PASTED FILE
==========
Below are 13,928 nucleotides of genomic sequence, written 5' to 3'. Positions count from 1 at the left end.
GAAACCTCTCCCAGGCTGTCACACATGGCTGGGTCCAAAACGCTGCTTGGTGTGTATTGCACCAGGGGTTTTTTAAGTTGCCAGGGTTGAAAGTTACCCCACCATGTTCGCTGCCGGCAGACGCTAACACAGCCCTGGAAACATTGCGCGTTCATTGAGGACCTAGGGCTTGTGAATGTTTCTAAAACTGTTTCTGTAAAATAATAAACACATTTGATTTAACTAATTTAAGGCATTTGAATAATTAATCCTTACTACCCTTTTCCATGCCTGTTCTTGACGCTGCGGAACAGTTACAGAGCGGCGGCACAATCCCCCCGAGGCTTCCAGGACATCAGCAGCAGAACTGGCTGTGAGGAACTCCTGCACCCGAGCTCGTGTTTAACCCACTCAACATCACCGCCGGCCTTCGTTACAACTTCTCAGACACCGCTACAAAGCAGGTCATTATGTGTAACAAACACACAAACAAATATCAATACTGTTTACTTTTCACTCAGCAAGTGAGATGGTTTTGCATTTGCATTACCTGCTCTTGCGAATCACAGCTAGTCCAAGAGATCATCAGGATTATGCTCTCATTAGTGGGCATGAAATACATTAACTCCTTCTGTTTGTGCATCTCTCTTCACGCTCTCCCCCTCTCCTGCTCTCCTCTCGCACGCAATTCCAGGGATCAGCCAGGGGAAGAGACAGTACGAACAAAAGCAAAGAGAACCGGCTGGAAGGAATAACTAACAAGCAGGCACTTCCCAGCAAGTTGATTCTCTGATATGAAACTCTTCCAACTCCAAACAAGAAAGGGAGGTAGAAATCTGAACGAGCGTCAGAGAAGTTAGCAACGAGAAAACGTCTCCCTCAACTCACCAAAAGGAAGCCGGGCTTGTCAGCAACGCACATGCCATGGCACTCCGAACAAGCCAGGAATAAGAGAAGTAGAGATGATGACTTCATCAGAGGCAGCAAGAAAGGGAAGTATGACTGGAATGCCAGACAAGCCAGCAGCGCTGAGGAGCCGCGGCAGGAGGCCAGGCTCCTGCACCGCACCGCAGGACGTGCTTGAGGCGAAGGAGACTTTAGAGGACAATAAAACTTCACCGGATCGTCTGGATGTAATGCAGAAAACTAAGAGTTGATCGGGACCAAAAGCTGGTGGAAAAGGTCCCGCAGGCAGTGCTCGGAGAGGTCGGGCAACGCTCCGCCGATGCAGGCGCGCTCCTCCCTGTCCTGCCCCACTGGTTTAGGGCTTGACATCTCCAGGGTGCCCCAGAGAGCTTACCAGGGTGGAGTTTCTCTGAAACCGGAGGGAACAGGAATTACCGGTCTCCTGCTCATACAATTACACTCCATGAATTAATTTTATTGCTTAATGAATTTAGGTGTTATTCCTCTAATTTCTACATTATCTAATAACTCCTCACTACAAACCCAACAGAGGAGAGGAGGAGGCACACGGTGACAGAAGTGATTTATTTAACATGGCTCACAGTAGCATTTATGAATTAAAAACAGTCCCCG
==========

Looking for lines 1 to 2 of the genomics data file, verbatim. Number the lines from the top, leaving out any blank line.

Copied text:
Below are 13,928 nucleotides of genomic sequence, written 5' to 3'. Positions count from 1 at the left end.
GAAACCTCTCCCAGGCTGTCACACATGGCTGGGTCCAAAACGCTGCTTGGTGTGTATTGCACCAGGGGTTTTTTAAGTTGCCAGGGTTGAAAGTTACCCCACCATGTTCGCTGCCGGCAGACGCTAACACAGCCCTGGAAACATTGCGCGTTCATTGAGGACCTAGGGCTTGTGAATGTTTCTAAAACTGTTTCTGTAAAATAATAAACACATTTGATTTAACTAATTTAAGGCATTTGAATAATTAATCCTTACTACCCTTTTCCATGCCTGTTCTTGACGCTGCGGAACAGTTACAGAGCGGCGGCACAATCCCCCCGAGGCTTCCAGGACATCAGCAGCAGAACTGGCTGTGAGGAACTCCTGCACCCGAGCTCGTGTTTAACCCACTCAACATCACCGCCGGCCTTCGTTACAACTTCTCAGACACCGCTACAAAGCAGGTCATTATGTGTAACAAACACACAAACAAATATCAATACTGTTTACTTTTCACTCAGCAAGTGAGATGGTTTTGCATTTGCATTACCTGCTCTTGCGAATCACAGCTAGTCCAAGAGATCATCAGGATTATGCTCTCATTAGTGGGCATGAAATACATTAACTCCTTCTGTTTGTGCATCTCTCTTCACGCTCTCCCCCTCTCCTGCTCTCCTCTCGCACGCAATTCCAGGGATCAGCCAGGGGAAGAGACAGTACGAACAAAAGCAAAGAGAACCGGCTGGAAGGAATAACTAACAAGCAGGCACTTCCCAGCAAGTTGATTCTCTGATATGAAACTCTTCCAACTCCAAACAAGAAAGGGAGGTAGAAATCTGAACGAGCGTCAGAGAAGTTAGCAACGAGAAAACGTCTCCCTCAACTCACCAAAAGGAAGCCGGGCTTGTCAGCAACGCACATGCCATGGCACTCCGAACAAGCCAGGAATAAGAGAAGTAGAGATGATGACTTCATCAGAGGCAGCAAGAAAGGGAAGTATGACTGGAATGCCAGACAAGCCAGCAGCGCTGAGGAGCCGCGGCAGGAGGCCAGGCTCCTGCACCGCACCGCAGGACGTGCTTGAGGCGAAGGAGACTTTAGAGGACAATAAAACTTCACCGGATCGTCTGGATGTAATGCAGAAAACTAAGAGTTGATCGGGACCAAAAGCTGGTGGAAAAGGTCCCGCAGGCAGTGCTCGGAGAGGTCGGGCAACGCTCCGCCGATGCAGGCGCGCTCCTCCCTGTCCTGCCCCACTGGTTTAGGGCTTGACATCTCCAGGGTGCCCCAGAGAGCTTACCAGGGTGGAGTTTCTCTGAAACCGGAGGGAACAGGAATTACCGGTCTCCTGCTCATACAATTACACTCCATGAATTAATTTTATTGCTTAATGAATTTAGGTGTTATTCCTCTAATTTCTACATTATCTAATAACTCCTCACTACAAACCCAACAGAGGAGAGGAGGAGGCACACGGTGACAGAAGTGATTTATTTAACATGGCTCACAGTAGCATTTATGAATTAAAAACAGTCCCCG